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Confused about 8962 Shared allocation

I've read through the 8962 instructions and Pub. 974 and I'm still very confused about 8962 shared allocations.

 

Here's my situation:

I divorced in 2018.  I am required to pay health insurance for both of our kids.  I claim our daughter as dependent, my ex-spouse claims our son (50/50 custody arrangement).  My ex-spouse's income is right around 100% FPL and receives a large APTC.  My income is right around 400% FPL (household size of 2) and do not receive APTC.

 

I have so many questions, but my first question is do I need to do the shared allocation if I am eligible for a PTC? Can I just allocate 100% to my ex-spouse since she would likely getting a greater benefit than me? I have a family plan, so I don't know how to just allocate my kids' premiums.  Since my son is not on my tax return, it sucks that his premiums are not eligible for the PTC.  I am so confused, so any clarifications would be appreciated!

 

 

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Expert Alumni

Confused about 8962 Shared allocation

Yes, you need to do the Shared Allocation to calculate the Premium Tax Credit (PTC). Indicate in the 1095-A section that you 'shared the policy with someone not on your return'.  

 

When TurboTax asks for your % Allocation, you can try a couple different configurations to see what works best for you (gives you a larger PTC), since you are the one paying the entire premium.

 

If there are 3 persons on the policy, for example, you can allocate 33% to the person not on your return.  Or, you can figure that 80% of the policy cost is for you, 10% for your daughter, and 10% for your son.  Any way you want to allocate the premium cost between the persons on the policy is fine, as long as the total doesn't exceed 100%.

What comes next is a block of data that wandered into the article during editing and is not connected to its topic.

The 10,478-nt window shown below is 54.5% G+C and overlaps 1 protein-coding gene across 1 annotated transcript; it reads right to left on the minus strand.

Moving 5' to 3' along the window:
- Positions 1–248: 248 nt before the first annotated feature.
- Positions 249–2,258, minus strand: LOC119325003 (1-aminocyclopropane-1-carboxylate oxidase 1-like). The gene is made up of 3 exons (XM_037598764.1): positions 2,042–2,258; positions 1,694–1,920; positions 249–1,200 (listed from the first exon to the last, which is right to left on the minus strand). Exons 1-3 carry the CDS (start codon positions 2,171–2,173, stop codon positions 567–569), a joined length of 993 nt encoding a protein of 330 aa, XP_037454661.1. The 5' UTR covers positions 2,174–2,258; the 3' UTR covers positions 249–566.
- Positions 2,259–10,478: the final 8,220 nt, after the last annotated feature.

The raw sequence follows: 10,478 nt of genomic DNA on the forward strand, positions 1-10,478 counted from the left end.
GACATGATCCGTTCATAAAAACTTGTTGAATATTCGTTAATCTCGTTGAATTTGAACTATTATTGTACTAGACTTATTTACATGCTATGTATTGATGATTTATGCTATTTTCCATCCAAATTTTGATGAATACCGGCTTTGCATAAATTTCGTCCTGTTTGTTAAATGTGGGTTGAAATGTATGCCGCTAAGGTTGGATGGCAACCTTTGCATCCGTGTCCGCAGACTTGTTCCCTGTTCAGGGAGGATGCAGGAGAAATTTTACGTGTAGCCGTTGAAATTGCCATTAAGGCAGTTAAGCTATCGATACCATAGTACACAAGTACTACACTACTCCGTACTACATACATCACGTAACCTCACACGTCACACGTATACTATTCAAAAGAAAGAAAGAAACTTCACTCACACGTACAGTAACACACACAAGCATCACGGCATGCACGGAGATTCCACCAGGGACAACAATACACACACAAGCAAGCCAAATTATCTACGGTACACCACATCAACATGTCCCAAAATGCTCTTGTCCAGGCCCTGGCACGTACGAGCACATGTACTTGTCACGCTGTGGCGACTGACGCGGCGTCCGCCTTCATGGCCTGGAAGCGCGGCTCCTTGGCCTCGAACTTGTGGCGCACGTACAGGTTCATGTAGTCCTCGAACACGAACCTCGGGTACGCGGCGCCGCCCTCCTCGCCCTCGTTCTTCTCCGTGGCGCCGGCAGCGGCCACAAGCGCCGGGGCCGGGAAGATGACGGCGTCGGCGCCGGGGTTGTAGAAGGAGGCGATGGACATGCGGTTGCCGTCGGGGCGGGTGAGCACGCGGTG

You could allocate 100% of the premium cost to your son, but since he does not file his own tax return, this may not help your ex-spouse, unless he receives his own 1095-A.  In that case your ex-spouse could claim a premium allocation of 100% for him, as long as you agree.

 

Click the link for more info on Shared 1095-A Allocations.

 

 

 

 

 

 

 

 

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Expert Alumni

Confused about 8962 Shared allocation

Yes, you need to do the Shared Allocation to calculate the Premium Tax Credit (PTC). Indicate in the 1095-A section that you 'shared the policy with someone not on your return'.  

 

When TurboTax asks for your % Allocation, you can try a couple different configurations to see what works best for you (gives you a larger PTC), since you are the one paying the entire premium.

 

If there are 3 persons on the policy, for example, you can allocate 33% to the person not on your return.  Or, you can figure that 80% of the policy cost is for you, 10% for your daughter, and 10% for your son.  Any way you want to allocate the premium cost between the persons on the policy is fine, as long as the total doesn't exceed 100%.

 

You could allocate 100% of the premium cost to your son, but since he does not file his own tax return, this may not help your ex-spouse, unless he receives his own 1095-A.  In that case your ex-spouse could claim a premium allocation of 100% for him, as long as you agree.

 

Click the link for more info on Shared 1095-A Allocations.

 

 

 

 

 

 

 

 

**Say "Thanks" by clicking the thumb icon in a post
**Mark the post that answers your question by clicking on "Mark as Best Answer"

View solution in original post

Highlighted
Expert Alumni

Confused about 8962 Shared allocation

 

Yes, you need to do the Shared Allocation to calculate the Premium Tax Credit (PTC). Indicate in the 1095-A section that you 'shared the policy with someone not on your return'.  

 

When TurboTax asks for your % Allocation, you can try a couple different configurations to see what works best for you (gives you a larger PTC), since you are the one paying the entire premium.

 

If there are 3 persons on the policy, for example, you can allocate 33% to the person not on your return.  Or, you can figure that 80% of the policy cost is for you, 10% for your daughter, and 10% for your son.  Any way you want to allocate the premium cost between the persons on the policy is fine, as long as the total doesn't exceed 100%.

 

You could allocate 100% of the premium cost to your son, but if files his own tax return, this may not help your ex-spouse, unless he receives his own 1095-A.  In that case your ex-spouse could claim a premium allocation of 100% for him on her return, as long as you agree.

 

Click the link for more info on Shared 1095-A Allocations.

**Say "Thanks" by clicking the thumb icon in a post
**Mark the post that answers your question by clicking on "Mark as Best Answer"
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